In September 2017, Emmanuel Macron, now the president of France, presented big plans and ideas for the European Union. He aimed to pull the E.U. out of the water like a drowned body, breathe the life back into and revive the ambition that got lost in populism, a rightward shift, the refugee crisis, the Brexit votes and Europe’s blatant failure to take timely measurements on anything. His enthusiastic approach was celebrated as revolutionary – but now, that national conflicts have gotten in the way, what is left of the young French president’s vision?
Just after Macron was strengthening the Franco-German political amity and leadership following his victorious electoral result, said French election remained the only one he and the E.U. benefitted from. The Italian election bestowed the political upper hand to right-wing populists and before that the German 2017 election immensely weakened Angela Merkel and it proceeded to take her six months to form a government, making her unable to properly act inside the European Union.
While France is acting on a high pedestal in Europe, it is not high enough for it to act alone without Germany by its side. So the six months of it not being the usual support were a rough start into Macron’s planned path of reforms. The power was missing, there was a lack of certainty from all sides: France itself and most of the other 27 European countries in the E.U. as well. Europe has never been quick to act or decide on any concern, no matter its importance, but during those six months in which Germany was absent from the international stage, it was like the E.U. had been partly put to sleep and it would take more than Emmanuel Macron and his hinting at future United States of Europe to wake it up.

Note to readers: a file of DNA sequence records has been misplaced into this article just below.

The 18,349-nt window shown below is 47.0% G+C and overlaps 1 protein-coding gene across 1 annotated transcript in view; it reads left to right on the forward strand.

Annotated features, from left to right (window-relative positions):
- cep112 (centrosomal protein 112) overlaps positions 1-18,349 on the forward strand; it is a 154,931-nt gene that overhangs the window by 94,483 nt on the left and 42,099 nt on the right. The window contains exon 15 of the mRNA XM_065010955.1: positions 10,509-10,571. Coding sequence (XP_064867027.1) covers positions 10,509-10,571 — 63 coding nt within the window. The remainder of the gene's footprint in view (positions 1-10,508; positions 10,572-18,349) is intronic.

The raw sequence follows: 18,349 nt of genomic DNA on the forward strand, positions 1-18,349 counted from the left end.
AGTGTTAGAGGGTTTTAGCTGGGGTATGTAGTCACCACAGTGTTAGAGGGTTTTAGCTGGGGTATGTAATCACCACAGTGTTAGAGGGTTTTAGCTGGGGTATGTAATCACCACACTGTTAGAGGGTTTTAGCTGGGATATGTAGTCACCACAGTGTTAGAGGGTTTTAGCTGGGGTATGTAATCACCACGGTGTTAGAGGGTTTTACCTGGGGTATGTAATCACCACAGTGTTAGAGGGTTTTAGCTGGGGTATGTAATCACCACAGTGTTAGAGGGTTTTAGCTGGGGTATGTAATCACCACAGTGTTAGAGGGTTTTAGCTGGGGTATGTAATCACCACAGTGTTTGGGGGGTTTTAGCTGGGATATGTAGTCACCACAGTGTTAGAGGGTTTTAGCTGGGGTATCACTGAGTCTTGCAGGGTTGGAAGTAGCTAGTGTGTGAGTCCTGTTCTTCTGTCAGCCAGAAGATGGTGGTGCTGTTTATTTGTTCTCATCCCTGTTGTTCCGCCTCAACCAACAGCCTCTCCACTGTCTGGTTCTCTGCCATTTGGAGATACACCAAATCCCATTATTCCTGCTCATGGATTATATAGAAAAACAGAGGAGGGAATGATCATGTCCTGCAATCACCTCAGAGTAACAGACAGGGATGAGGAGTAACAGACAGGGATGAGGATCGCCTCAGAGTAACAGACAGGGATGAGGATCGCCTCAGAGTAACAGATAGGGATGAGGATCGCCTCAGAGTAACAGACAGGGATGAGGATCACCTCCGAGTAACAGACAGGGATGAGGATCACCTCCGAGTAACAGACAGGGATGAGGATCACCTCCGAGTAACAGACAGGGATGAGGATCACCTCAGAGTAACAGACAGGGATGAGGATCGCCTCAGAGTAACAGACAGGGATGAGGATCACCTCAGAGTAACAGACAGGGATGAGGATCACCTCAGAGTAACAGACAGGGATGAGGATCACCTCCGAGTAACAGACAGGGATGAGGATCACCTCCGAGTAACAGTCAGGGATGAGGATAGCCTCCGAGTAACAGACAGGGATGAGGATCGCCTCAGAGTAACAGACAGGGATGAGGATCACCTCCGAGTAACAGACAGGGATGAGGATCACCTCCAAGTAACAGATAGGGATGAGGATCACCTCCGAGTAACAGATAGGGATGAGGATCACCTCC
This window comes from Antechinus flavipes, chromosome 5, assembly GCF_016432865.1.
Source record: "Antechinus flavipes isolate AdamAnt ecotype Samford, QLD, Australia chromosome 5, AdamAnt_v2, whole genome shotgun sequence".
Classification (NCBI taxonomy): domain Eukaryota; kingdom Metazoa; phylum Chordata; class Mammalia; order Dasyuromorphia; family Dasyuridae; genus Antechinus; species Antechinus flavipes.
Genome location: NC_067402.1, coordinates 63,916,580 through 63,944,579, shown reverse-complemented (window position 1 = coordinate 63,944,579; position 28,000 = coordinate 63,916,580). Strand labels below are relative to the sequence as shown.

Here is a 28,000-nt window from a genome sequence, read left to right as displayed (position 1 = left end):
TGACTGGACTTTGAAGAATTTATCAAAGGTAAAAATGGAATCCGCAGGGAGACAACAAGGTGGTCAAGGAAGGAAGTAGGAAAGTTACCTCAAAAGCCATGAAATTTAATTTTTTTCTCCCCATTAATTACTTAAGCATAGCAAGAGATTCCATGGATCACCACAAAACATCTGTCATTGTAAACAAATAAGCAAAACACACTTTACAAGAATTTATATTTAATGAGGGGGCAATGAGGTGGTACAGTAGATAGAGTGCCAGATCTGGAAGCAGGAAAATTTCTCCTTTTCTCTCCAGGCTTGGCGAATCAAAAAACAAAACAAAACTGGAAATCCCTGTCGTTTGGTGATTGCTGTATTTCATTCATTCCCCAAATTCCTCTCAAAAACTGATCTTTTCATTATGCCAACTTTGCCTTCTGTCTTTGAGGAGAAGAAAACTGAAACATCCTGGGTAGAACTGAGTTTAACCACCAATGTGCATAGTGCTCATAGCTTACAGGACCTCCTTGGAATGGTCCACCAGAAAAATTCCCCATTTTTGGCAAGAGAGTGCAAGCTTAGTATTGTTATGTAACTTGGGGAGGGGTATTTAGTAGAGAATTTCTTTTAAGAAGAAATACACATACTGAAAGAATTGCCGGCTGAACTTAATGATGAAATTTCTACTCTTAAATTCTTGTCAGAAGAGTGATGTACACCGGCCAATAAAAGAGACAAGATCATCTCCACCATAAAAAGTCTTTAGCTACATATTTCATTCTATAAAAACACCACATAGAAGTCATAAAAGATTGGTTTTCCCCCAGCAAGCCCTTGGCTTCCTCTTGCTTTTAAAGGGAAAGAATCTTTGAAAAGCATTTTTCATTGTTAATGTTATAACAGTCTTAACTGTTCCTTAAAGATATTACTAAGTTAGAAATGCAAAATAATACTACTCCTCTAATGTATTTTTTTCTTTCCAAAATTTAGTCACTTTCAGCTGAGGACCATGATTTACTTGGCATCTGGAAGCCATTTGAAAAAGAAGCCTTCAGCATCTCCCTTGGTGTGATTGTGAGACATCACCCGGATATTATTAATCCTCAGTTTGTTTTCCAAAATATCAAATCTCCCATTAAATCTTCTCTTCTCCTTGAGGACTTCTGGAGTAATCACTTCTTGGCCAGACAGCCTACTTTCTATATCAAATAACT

But even with a functional German government, Macron’s zealous concept of a complete financial union accompanied by a European Minister of Finance to manage the E.U.’s account and investments was quickly gutted by adversaries and a military Defence Union was pushed back to approximately 2025. The wind was taken out of his sails rapidly and surely and although he has shown no signs of stopping his attempts to push through the reforms he promised – the window of possible victories is narrowing: Any projects not approved by the European Parliament until June will be pushed back, as next year’s elections for a new parliament are approaching.
However, major changes could still be on the horizon for Europe.
The current Franco-German pairing of Merkel and Macron is explosive: Macron is aiming big and shooting his shots with determination, all while Merkel is beginning her fourth and last term as chancellor of Germany, looking after her legacy and unafraid to push boundaries, as there is no electorate she has to satisfy.
And while Macron’s visions and upswing may have slowed down, a difficult and interesting time is coming up for Europe, not only for the 28 countries in the E. U., but for intercontinentally as well, as its global power grows with every inch it moves together.